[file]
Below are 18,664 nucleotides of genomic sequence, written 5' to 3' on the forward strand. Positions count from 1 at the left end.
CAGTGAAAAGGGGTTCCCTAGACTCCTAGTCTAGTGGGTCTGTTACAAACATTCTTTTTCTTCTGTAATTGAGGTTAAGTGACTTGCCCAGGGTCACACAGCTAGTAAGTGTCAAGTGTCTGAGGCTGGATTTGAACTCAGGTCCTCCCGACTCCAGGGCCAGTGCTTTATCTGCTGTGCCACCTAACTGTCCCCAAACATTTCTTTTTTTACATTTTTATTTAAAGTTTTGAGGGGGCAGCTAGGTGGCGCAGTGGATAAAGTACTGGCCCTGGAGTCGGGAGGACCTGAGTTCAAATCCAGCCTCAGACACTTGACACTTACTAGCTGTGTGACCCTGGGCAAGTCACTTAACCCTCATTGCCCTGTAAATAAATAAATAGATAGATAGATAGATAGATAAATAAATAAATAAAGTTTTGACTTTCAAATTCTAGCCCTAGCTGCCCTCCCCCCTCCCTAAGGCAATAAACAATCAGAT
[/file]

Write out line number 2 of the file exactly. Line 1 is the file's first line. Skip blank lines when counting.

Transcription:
CAGTGAAAAGGGGTTCCCTAGACTCCTAGTCTAGTGGGTCTGTTACAAACATTCTTTTTCTTCTGTAATTGAGGTTAAGTGACTTGCCCAGGGTCACACAGCTAGTAAGTGTCAAGTGTCTGAGGCTGGATTTGAACTCAGGTCCTCCCGACTCCAGGGCCAGTGCTTTATCTGCTGTGCCACCTAACTGTCCCCAAACATTTCTTTTTTTACATTTTTATTTAAAGTTTTGAGGGGGCAGCTAGGTGGCGCAGTGGATAAAGTACTGGCCCTGGAGTCGGGAGGACCTGAGTTCAAATCCAGCCTCAGACACTTGACACTTACTAGCTGTGTGACCCTGGGCAAGTCACTTAACCCTCATTGCCCTGTAAATAAATAAATAGATAGATAGATAGATAGATAAATAAATAAATAAAGTTTTGACTTTCAAATTCTAGCCCTAGCTGCCCTCCCCCCTCCCTAAGGCAATAAACAATCAGAT